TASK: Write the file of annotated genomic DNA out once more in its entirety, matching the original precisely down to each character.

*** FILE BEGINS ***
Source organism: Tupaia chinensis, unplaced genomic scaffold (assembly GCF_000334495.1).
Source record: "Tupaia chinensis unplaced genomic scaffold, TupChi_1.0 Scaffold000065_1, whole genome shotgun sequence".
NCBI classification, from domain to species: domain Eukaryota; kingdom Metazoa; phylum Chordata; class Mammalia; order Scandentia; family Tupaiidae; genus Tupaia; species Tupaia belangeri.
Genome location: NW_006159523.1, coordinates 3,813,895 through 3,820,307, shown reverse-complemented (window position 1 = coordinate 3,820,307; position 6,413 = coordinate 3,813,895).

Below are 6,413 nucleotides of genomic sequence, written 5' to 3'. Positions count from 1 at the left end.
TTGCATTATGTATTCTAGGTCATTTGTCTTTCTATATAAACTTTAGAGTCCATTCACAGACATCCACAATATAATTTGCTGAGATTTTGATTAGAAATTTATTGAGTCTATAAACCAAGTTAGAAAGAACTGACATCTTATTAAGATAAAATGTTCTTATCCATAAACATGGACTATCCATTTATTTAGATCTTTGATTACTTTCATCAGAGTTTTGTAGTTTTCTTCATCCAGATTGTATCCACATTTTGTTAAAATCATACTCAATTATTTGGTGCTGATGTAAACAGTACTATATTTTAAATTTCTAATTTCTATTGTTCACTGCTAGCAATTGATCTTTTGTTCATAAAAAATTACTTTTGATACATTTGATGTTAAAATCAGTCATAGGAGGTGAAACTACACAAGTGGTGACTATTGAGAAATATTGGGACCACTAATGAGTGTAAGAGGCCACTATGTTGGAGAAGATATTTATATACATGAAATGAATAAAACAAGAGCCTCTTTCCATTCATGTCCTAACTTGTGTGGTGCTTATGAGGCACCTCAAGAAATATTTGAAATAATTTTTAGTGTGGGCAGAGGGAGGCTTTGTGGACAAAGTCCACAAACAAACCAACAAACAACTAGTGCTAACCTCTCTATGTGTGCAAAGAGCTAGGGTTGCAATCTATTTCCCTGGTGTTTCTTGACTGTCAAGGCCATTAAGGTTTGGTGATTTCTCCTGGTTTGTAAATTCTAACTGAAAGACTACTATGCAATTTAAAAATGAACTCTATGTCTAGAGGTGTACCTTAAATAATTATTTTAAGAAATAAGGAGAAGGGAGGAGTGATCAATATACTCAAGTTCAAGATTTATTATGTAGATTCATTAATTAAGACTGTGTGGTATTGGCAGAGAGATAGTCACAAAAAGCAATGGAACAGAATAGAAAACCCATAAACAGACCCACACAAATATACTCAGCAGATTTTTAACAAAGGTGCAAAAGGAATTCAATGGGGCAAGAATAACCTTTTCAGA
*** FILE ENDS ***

Source organism: Tupaia chinensis, unplaced genomic scaffold (assembly GCF_000334495.1).
Source record: "Tupaia chinensis unplaced genomic scaffold, TupChi_1.0 Scaffold000065_1, whole genome shotgun sequence".
NCBI classification, from domain to species: domain Eukaryota; kingdom Metazoa; phylum Chordata; class Mammalia; order Scandentia; family Tupaiidae; genus Tupaia; species Tupaia belangeri.
Genome location: NW_006159523.1, coordinates 3,813,895 through 3,820,307, shown reverse-complemented (window position 1 = coordinate 3,820,307; position 6,413 = coordinate 3,813,895).

Below are 6,413 nucleotides of genomic sequence, written 5' to 3'. Positions count from 1 at the left end.
TTGCATTATGTATTCTAGGTCATTTGTCTTTCTATATAAACTTTAGAGTCCATTCACAGACATCCACAATATAATTTGCTGAGATTTTGATTAGAAATTTATTGAGTCTATAAACCAAGTTAGAAAGAACTGACATCTTATTAAGATAAAATGTTCTTATCCATAAACATGGACTATCCATTTATTTAGATCTTTGATTACTTTCATCAGAGTTTTGTAGTTTTCTTCATCCAGATTGTATCCACATTTTGTTAAAATCATACTCAATTATTTGGTGCTGATGTAAACAGTACTATATTTTAAATTTCTAATTTCTATTGTTCACTGCTAGCAATTGATCTTTTGTTCATAAAAAATTACTTTTGATACATTTGATGTTAAAATCAGTCATAGGAGGTGAAACTACACAAGTGGTGACTATTGAGAAATATTGGGACCACTAATGAGTGTAAGAGGCCACTATGTTGGAGAAGATATTTATATACATGAAATGAATAAAACAAGAGCCTCTTTCCATTCATGTCCTAACTTGTGTGGTGCTTATGAGGCACCTCAAGAAATATTTGAAATAATTTTTAGTGTGGGCAGAGGGAGGCTTTGTGGACAAAGTCCACAAACAAACCAACAAACAACTAGTGCTAACCTCTCTATGTGTGCAAAGAGCTAGGGTTGCAATCTATTTCCCTGGTGTTTCTTGACTGTCAAGGCCATTAAGGTTTGGTGATTTCTCCTGGTTTGTAAATTCTAACTGAAAGACTACTATGCAATTTAAAAATGAACTCTATGTCTAGAGGTGTACCTTAAATAATTATTTTAAGAAATAAGGAGAAGGGAGGAGTGATCAATATACTCAAGTTCAAGATTTATTATGTAGATTCATTAATTAAGACTGTGTGGTATTGGCAGAGAGATAGTCACAAAAAGCAATGGAACAGAATAGAAAACCCATAAACAGACCCACACAAATATACTCAGCAGATTTTTAACAAAGGTGCAAAAGGAATTCAATGGGGCAAGAATAACCTTTTCAGA